Inh.: Dr. Renate Gorre
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Series in Signal and Information Processing, Vol. 11
edited by Hans-Andrea Loeliger
Pascal O. Vontobel
Algebraic Coding for Iterative Decoding
1. Auflage/1st edition 2003, XVI, 246 Seiten/pages, € 64,00.
Since the publication of
Shannon's 1948 paper ”A Mathematical Theory of Communication” the quest has
been on to find practical channel coding schemes that live up to the promises
given by Shannon. Traditionally, coding theory focused on finding codes with
large minimum distance and then to find an efficient decoding algorithm for
such a code. In the realm of iterative decoding the picture is reversed: given
an iterative decoding algorithm, one has to look out for codes that are
suitable for such an algorithm.
To understand iterative decoding algorithms, it is advantageous to have a basic knowledge of factor graphs and the summary-product algorithm. Therefore, in a first step we show how the detection problems in a data transmission system can be modeled very naturally by factor graphs and solved with the help of the most popular instances of the generic summary-product algorithm, namely the sum-product and the max-product algorithm. We also show how different iteratively decodable channel codes fit very naturally into this picture.
For loop-less factor graphs the summary-product algorithm gives back the desired results; for loopy factor graphs the results are only approximations to the desired ones. As we do not want that the summary-product algorithm becomes prohibitively computationally intense, we have to bound the local state space sizes. Under these circumstances, it seems favorable in our applications at hand to perform a sub-optimal algorithm on a loopy factor graph than to perform an optimal algorithm on a loop-less factor graph. One reason for this phenomenon lies in the fact that under the above restrictions much stronger codes can be achieved when allowing factor graphs with cycles than without cycles.
In order to apply the summary-product algorithm successfully, experimental evidences seem to indicate that it is advisable that the factor graph looks locally tree-like, i.e. that there are no short cycles. This helps the messages of the summary-product algorithm to be as independent as possible. To be able to construct factor graphs of codes having these desirable properties, our next step is therefore to consider constructions of graphs having large girth, i.e. graphs whose length of the shortest cycle is large. We then unify different constructions of graphs that have a large girth and we propose some extensions.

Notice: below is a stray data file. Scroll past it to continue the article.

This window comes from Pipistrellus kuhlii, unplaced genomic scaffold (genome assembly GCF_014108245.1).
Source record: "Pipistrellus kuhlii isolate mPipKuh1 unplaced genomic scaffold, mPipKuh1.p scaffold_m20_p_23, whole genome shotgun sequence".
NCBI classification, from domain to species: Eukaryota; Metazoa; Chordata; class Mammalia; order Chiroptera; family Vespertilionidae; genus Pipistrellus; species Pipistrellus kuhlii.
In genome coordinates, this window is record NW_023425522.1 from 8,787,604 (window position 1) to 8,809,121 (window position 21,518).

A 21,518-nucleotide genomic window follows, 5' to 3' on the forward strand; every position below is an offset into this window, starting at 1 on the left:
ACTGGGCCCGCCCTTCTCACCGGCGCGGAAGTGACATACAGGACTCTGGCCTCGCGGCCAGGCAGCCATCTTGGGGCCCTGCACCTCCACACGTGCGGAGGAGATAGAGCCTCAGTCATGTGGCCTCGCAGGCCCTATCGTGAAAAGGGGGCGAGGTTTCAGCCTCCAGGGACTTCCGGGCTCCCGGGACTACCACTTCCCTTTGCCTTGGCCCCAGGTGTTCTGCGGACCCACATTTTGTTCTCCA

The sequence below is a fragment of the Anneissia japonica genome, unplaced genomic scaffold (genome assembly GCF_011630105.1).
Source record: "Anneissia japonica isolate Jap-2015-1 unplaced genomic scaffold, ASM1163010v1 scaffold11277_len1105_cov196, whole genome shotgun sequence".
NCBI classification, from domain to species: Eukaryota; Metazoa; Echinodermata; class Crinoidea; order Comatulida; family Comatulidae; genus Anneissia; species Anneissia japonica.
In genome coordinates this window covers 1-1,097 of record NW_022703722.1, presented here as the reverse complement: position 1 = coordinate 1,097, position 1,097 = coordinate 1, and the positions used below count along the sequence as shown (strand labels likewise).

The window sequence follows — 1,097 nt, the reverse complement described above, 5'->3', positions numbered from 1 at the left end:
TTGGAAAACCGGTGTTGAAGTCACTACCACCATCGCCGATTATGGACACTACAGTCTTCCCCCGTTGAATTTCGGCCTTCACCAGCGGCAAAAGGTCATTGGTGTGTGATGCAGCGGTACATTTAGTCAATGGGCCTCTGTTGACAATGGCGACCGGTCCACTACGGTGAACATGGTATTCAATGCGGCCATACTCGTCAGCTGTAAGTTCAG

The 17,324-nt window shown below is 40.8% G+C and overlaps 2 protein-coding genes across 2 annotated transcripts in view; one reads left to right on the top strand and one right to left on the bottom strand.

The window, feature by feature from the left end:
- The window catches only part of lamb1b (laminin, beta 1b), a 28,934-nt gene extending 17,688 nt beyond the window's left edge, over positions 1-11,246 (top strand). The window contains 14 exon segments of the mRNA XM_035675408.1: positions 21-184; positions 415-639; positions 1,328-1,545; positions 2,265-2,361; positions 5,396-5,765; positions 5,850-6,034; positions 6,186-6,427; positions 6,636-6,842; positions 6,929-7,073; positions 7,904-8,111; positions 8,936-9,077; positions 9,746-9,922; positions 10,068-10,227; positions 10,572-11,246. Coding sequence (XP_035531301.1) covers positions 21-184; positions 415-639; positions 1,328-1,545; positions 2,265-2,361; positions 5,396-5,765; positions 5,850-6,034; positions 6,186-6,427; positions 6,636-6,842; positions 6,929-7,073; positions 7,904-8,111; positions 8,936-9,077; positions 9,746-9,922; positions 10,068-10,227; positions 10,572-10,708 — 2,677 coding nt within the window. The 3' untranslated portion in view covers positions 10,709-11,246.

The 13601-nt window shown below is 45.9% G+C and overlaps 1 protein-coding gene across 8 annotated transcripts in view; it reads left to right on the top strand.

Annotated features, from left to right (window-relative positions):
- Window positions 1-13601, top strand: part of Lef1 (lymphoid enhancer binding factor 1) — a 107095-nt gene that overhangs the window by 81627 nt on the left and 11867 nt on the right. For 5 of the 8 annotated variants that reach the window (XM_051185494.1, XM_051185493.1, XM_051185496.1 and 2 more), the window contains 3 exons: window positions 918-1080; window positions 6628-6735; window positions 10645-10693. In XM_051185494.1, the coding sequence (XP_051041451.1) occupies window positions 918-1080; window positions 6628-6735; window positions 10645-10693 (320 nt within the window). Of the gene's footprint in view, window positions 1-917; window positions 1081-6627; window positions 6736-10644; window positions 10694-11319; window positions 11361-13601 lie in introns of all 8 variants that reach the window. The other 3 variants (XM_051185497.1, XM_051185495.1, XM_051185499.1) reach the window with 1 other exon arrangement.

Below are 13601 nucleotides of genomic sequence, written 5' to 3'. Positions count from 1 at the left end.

Finally, we come to the heart of our thesis, namely the algebraic construction of codes suitable for iterative decoding. Based on graphs with large girth, we propose various algebraic constructions of regular and irregular low-density parity-check codes and turbo codes. Especially by using more complex subcodes than simple parity-check subcodes and by using bit nodes of different degrees, one can obtain a rich class of codes.
Apart from this main line, we treat several topics that are still within the subject at hand. Namely, we discuss why codes which have a loop-less Tanner graph representation cannot be asymptotically good; we give a shorter and more intuitive proof of this fact than available in the literature. We unify different algorithms that can be used to perform the sum-product update rule for an indicator function of a subcode, namely the BCJR algorithm, the one-sweep algorithm, and decoding on the dual code. Finally, we propose some variations of a lower bound first given by Tanner on the minimum distance of codes.
Keywords:Digital data transmission, channel coding, iterative decoding, factor graphs, graphs with large girth, finite geometries, summary-product algorithm, sum-product algorithm, max-product algorithm, low-density parity-check codes, turbo codes, algebraic code constructions.
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